Third, the court rejected the argument that a class cannot be certified if it potentially includes more than a de minimis number of uninjured class members. The court ruled that would be inconsistent with Rule 23(b)(3), which requires only those common questions predominate over individual questions, and noted the rule itself did not say common questions must apply to every member of the class. By rejecting a per se rule prohibiting the certification of classes that include more than a de minimis number of uninjured class members, the Ninth Circuit broke ranks with the First and D.C. Circuits, which have adopted that rule. Now that there is a circuit split in the works, it will be interesting to see if and when this issue will be before the Supreme Court.

Our firm’s class action practice continues to grow, and staying on top of these types of developments in the law is critical to a successful class action practice. We welcome the opportunity to work with clients and lawyers on class action matters. Contact one of these lawyers in our Consumer Fraud & Corporate Litigation Section: Dee Miles, Demet Basar, Clay Barnett, Rachel Minder, Paul Evans, Mitch Williams or Dylan Martin with any questions.

The case is Olean Wholesale Grocery Cooperative et al. v. Bumble Bee Foods LLC et al., case number 19-56514, U.S. Court of Appeals for the Ninth Circuit.

Nissan Escapes Shattering Sunroof Lawsuit

Nissan North America won its bid to permanently dismiss a proposed class action six years after it was filed over claims that the carmaker knowingly sold vehicles with panoramic sunroofs that spontaneously shatter, according to Law360. In Washington, a federal district judge, Ricardo S. Martinez, granted Nissan’s summary judgment motion to dismiss the suit on May 9, ruling that the plaintiffs failed to show how they suffered or how Nissan knew of the alleged defect.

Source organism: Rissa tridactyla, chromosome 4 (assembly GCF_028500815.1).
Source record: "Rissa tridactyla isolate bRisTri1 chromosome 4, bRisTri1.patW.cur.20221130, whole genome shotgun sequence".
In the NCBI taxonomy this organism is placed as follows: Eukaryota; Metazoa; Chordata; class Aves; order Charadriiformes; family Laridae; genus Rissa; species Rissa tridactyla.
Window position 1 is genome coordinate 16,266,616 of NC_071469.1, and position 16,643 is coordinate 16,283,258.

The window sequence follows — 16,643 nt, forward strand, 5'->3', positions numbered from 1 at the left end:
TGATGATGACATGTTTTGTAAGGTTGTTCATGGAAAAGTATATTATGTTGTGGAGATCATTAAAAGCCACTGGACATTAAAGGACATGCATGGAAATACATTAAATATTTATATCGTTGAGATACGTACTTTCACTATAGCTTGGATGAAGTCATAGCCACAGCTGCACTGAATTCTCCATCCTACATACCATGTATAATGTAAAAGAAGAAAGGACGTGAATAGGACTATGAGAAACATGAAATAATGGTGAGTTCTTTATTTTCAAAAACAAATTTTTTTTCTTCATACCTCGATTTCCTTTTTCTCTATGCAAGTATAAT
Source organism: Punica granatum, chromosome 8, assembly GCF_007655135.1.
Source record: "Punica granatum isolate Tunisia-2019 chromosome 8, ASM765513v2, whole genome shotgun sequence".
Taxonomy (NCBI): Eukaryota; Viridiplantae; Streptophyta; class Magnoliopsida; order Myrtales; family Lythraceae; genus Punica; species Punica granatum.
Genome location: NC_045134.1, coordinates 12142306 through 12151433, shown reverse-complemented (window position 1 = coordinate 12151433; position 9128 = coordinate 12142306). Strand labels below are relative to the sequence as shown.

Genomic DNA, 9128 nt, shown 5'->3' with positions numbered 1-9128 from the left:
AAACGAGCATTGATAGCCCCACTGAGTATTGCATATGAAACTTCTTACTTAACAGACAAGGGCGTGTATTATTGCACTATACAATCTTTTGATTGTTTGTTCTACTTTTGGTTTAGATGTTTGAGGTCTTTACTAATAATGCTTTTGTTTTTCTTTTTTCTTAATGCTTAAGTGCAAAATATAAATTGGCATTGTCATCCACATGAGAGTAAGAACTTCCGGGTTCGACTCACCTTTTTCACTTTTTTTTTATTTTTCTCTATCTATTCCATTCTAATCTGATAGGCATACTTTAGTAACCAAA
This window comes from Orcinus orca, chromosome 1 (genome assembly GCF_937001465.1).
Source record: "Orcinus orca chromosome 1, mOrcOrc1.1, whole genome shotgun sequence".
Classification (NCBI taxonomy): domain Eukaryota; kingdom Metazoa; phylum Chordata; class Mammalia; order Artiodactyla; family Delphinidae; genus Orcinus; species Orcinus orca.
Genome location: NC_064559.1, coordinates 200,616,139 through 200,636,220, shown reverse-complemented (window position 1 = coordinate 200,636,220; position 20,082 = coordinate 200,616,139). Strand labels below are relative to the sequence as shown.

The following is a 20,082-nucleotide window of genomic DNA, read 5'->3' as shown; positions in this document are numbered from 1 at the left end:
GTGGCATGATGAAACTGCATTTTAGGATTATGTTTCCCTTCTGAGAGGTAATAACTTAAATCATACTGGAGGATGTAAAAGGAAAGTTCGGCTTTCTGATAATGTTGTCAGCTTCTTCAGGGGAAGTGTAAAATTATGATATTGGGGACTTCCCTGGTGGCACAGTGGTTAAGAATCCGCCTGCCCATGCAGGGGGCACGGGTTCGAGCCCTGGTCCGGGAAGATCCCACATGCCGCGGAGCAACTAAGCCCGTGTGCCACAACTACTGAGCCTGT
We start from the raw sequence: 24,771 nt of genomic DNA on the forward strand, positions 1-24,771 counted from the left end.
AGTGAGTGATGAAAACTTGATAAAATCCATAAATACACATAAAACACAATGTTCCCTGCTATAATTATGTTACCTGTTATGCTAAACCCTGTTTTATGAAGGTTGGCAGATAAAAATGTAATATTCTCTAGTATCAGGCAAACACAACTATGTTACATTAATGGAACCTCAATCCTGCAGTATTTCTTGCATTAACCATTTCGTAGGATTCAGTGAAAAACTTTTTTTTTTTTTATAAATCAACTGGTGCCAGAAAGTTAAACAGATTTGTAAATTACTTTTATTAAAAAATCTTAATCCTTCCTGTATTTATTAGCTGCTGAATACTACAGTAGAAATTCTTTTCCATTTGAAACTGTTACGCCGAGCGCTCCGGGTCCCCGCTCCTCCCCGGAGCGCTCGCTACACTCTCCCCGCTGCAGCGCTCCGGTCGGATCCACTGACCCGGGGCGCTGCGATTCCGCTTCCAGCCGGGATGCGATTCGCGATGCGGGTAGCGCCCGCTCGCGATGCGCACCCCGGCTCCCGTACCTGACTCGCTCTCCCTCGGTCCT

The proposed class was represented by plaintiffs Tamara Lohr and Ravikiran Sindogi. In dismissing the lawsuit, Judge Martinez ruled that Lohr and Ravikiran failed to show that Nissan knew of the alleged sunroof defects before the plaintiffs received their vehicles in 2013 and 2015. They also failed to establish how Nissan’s actions injured them under Washington’s Consumer Protection Act.  Judge Martinez wrote in his order:

Plaintiffs intend to show injury ‘at the point of sale.’ But Plaintiffs present no evidence of this injury. It is for the plaintiffs to demonstrate at this stage in the litigation that they suffered some damages — it is circular logic to say they suffered injury because they overpaid for their vehicles where the cost failed to include this risk of the injury — that injury being the risk of overpaying.

The case is Lohr v. Nissan North America, case number 2:16-cv-01023, and was filed in May 2016 in the U.S. District Court for the Western District of Washington.


Class Action Settlements

There have been a number of significant class action settlements during May. Several of the settlements have received court approval. We will include a brief summary of some of these cases below.

Toyota’s $20 Million In Prius Stalling Defect Case Gets Early Approval